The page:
Emma Watson and Daniel Radcliffe in Harry Potter and the Prisoner of Azkaban, based on the books by JK Rowling.
Boys might claim it’s a simple matter of preferring to read magazines or the latest musings of their friends on social media rather than the classics. But two of the largest studies ever conducted into the reading habits of children in the UK have put those excuses to bed.
Boys, of every age, no matter the nature of the literature before them, typically read less thoroughly than girls.
They take less time to process the words, lazily skipping parts with abandon. And they choose books that are too easy for them, meaning they fail to move on to tougher material, it is claimed.
Keith Topping, professor of educational and social research at the University of Dundee, is behind two academic research papers: one using data from 852,295 students in 3,243 schools (a tenth of the 8.4 million children in the UK), and another examining the quiz answers relating to the comprehension of books read by 150,220 children in 967 schools. Between them, they reach a damning conclusion on boys between five and 18 years old: “What they are doing is not particularly good – and they are lagging behind.”
The studies drew on data from a computer system used in schools across Britain to test the progress of pupils’ reading. First, a pupil reads a book either at school or at home. Next, the pupil takes a computerised quiz of five, 10 or 20 questions depending on the length of the book. Then the pupil and teacher receive immediate computerised feedback from the Accelerated Reader programme, with reports detailing the books read, the number of words read and the book’s reading level – along with the child’s level of comprehension, as indicated by the percentage of correct answers in the quiz. “The males were significantly worse on the outcome measures, didn’t gain as much in performance on reading tests and their average percentage correct in the tests was low,” Topping said of the first study, which he said suggested boys of all ages tended to miss sections out of pages or skipped some completely when reading, a trait less pronounced in girls.
Of his second, smaller, study, drilling down into whether it made any difference if the material was fiction or non-fiction, Topping said: “A lot of people will argue that boys are much less likely to read story books – fiction – than girls and that’s one reason why girls are better than boys.
“But we looked at fiction and nonfiction reading and we found that, although it was true that boys tended to choose nonfiction more than girls, particularly at secondary level, they still didn’t read it better than girls. They were choosing nonfiction but they were not reading it as thoroughly and correctly as girls reading nonfiction.”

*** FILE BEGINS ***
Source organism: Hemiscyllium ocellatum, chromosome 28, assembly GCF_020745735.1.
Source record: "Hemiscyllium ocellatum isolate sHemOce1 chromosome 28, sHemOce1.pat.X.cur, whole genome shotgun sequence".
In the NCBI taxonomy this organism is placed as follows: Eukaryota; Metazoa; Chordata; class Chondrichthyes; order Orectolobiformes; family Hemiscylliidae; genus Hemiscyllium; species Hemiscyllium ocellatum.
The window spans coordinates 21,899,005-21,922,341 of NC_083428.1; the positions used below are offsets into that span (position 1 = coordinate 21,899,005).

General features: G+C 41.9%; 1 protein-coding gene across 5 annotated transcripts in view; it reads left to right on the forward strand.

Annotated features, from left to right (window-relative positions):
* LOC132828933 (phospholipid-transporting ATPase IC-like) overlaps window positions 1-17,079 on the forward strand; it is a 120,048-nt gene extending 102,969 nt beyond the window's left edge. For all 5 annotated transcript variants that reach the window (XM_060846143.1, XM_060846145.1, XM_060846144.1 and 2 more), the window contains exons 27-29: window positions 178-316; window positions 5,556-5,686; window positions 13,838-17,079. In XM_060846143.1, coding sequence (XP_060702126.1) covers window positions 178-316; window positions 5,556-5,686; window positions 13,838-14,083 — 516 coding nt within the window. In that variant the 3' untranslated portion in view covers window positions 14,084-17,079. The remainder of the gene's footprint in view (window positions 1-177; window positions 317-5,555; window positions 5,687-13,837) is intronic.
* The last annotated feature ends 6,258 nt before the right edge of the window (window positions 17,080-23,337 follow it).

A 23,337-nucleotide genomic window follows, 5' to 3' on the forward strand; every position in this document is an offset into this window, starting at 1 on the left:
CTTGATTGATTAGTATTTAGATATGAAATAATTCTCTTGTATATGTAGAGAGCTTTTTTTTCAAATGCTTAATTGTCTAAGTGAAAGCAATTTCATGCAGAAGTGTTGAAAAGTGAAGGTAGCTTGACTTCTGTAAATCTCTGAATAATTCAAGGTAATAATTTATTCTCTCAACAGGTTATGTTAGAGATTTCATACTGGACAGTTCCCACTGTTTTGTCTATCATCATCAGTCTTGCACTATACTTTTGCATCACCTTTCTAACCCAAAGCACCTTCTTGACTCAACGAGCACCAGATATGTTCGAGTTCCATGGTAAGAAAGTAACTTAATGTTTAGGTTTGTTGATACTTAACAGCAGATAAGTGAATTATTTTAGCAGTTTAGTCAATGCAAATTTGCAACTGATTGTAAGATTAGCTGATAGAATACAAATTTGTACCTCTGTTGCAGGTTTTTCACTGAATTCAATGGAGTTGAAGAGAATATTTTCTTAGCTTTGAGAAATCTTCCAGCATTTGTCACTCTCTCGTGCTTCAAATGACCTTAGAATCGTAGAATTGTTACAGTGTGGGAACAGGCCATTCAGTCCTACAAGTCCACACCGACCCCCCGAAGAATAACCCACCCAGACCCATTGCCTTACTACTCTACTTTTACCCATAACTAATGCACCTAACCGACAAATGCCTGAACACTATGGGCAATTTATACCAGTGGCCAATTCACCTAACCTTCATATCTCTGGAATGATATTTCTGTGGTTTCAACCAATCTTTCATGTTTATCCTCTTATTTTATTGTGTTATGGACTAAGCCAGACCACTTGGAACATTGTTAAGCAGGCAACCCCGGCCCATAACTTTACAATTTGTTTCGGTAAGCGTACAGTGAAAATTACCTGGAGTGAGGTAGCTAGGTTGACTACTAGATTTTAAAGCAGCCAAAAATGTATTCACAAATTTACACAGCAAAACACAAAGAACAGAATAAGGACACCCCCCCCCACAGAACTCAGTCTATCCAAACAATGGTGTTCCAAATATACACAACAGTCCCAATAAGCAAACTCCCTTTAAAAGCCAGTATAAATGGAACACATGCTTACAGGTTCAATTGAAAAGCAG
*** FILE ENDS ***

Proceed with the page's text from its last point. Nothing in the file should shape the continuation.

Topping admitted: “It’s a bit of a mystery. Interestingly, socioeconomic status was not related. This is somewhat different to a number of previous studies on reading where they tend to find that socioeconomic status is quite a big influence. Here it is not a big influence – not an influence in any shape or form.
“There is a need to feed back to boys what is going on here. Boys may be assuming, ‘Oh, I like to read nonfiction. Oh, I like to read magazines. Oh, I like websites or the instructions to video games’. But this study shows that they aren’t any better at that than they are at reading fiction.”
Topping said the key was to find out what interests boys, in order to keep them focused on the page. An analysis of the favoured nonfiction books showed that The Biggest Lies Ever!, by Alison Hawes, which records the antics of hoaxers through the ages, scored best for pupils at the end of their school career.
However, Topping’s research noted that Roald Dahl was “the most popular children’s author” across the age groups, and that his “books appeal to a wide age-range of children and to both boys and girls, although less to very young and very old pupils”.
It was also noted that, during the first years of secondary school, children were reading difficult books with a high degree of success, such as the Harry Potter novels.
Topping said: “What you need is teachers, classroom assistants, librarians spending time with a child to talk about choices in reading; possible suggestions for more challenging books in the context of what they are interested in.
“We are not saying read hundreds of classics and that everything will be all right. They need to read challenging books in a subject in which they are interested.”
Dirk Foch, managing director of Renaissance, which provided the software behind the Accelerated Reader programme, called for dedicated reading times at school.
“We must work to ensure student literacy development continues to be followed and challenged in secondary school,” he said. “This could mean ensuring that students are guided to a more challenging selection of books at school and that dedicated reading time is introduced into the curriculum to give them allocated time to concentrate on reading thoroughly.”
What high-achieving readers of both sexes are reading:
1. Jeff Kinney Titles include Diary of a Wimpy Kid
3. JK Rowling
The Harry Potter series
4. Roald Dahl Titles include The Witches
5. Suzanne Collins The Underland Chronicles
The authors children say they like best:
1. Rick Riordan Writer behind Percy Jackson & The Olympian series
2. JK Rowling Titles include the Harry Potter series
3. Cassandra Clare The Mortal Instruments.
4. Christopher Paolini Titles include the Inheritance Cycle series
5. Daisy Meadows Author who wrote the Rainbow Magic series
Source: What Kids Are Reading report 2016, a study of the reading of nearly 750,000 children who used the Accelerated Reader programme.